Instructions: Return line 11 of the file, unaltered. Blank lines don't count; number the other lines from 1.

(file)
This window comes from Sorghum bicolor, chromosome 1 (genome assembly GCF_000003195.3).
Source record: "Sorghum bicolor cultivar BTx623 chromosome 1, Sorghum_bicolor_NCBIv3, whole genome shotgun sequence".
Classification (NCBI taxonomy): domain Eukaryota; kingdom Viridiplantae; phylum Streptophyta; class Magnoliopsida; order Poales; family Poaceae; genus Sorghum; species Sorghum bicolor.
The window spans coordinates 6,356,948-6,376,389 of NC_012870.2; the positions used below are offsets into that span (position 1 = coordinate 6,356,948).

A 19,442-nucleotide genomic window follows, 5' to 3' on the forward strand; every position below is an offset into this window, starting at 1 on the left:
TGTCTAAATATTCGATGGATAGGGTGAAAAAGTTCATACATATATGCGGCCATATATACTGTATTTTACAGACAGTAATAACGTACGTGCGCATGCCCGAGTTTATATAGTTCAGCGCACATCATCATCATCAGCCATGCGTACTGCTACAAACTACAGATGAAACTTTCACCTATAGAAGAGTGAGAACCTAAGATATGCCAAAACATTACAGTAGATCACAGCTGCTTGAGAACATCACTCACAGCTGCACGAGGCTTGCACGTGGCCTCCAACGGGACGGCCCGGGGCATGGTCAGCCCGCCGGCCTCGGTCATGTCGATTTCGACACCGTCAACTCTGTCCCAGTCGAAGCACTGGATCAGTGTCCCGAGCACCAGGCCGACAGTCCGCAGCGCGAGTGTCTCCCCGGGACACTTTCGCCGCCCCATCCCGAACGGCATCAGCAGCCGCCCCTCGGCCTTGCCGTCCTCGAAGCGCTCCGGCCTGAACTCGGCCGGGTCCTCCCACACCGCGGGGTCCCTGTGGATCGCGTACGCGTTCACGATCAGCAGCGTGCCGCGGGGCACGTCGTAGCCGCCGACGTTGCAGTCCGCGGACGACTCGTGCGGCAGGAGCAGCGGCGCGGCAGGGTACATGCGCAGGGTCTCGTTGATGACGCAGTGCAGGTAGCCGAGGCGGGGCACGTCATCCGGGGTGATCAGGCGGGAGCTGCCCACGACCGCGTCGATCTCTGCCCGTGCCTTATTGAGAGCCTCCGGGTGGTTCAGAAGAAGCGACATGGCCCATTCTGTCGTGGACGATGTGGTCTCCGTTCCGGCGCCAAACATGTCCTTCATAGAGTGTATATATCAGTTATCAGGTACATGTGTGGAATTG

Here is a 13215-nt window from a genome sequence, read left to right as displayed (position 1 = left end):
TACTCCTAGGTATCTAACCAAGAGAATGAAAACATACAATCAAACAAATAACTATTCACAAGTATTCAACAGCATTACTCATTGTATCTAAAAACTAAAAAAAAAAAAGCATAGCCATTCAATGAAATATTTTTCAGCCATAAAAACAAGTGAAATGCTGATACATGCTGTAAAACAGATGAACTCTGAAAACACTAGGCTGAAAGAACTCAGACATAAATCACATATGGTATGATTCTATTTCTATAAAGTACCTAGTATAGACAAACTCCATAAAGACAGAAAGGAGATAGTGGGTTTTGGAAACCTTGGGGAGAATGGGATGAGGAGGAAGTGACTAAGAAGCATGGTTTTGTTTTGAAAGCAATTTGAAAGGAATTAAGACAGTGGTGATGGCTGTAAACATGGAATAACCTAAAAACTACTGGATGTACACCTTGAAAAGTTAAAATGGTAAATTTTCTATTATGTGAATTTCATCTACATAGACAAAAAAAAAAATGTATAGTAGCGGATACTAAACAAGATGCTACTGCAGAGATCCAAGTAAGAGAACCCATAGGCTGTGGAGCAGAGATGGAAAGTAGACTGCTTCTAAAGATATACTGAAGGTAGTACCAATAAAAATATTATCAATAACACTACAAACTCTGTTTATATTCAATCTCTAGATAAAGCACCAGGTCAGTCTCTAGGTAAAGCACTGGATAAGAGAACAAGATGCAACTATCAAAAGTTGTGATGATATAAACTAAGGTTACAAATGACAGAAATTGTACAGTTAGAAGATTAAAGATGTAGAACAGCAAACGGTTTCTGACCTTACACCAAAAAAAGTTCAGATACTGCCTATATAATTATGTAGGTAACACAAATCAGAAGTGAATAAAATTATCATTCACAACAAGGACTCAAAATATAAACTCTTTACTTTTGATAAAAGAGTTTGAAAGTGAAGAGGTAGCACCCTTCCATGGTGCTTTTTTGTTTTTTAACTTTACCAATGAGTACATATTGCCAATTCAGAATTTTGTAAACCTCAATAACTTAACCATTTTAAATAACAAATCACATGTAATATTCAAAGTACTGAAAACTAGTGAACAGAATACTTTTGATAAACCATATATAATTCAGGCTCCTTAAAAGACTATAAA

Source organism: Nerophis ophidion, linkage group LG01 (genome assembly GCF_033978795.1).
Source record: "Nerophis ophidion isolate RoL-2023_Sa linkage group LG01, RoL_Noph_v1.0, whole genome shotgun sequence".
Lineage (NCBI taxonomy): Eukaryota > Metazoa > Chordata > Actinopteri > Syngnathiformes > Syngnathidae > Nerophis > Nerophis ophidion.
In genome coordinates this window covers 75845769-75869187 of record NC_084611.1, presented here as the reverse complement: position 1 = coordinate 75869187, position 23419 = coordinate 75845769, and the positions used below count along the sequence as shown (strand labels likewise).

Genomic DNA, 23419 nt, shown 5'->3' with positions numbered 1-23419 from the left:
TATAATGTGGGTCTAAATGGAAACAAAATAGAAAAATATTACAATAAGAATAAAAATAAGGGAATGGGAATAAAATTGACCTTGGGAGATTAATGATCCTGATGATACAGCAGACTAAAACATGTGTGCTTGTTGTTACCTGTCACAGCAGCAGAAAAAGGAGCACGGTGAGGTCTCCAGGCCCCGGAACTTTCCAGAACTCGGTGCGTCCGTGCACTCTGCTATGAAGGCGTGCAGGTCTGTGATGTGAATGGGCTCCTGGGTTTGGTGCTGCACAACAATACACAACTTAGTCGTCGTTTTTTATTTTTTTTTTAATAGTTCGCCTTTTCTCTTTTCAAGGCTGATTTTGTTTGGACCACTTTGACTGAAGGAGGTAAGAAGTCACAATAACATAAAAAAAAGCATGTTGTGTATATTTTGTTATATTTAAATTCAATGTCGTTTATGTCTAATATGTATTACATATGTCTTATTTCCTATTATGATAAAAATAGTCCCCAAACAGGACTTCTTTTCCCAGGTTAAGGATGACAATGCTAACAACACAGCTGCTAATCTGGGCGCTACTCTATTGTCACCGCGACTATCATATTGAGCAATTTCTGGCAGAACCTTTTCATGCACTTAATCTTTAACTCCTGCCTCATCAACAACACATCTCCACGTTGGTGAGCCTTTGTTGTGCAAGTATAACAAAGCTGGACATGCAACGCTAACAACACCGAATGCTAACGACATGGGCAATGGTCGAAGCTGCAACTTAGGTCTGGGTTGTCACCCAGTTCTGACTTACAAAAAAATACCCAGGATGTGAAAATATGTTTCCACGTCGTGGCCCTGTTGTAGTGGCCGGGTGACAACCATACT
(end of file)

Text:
Lineage (NCBI taxonomy): Eukaryota > Metazoa > Chordata > Actinopteri > Syngnathiformes > Syngnathidae > Nerophis > Nerophis ophidion.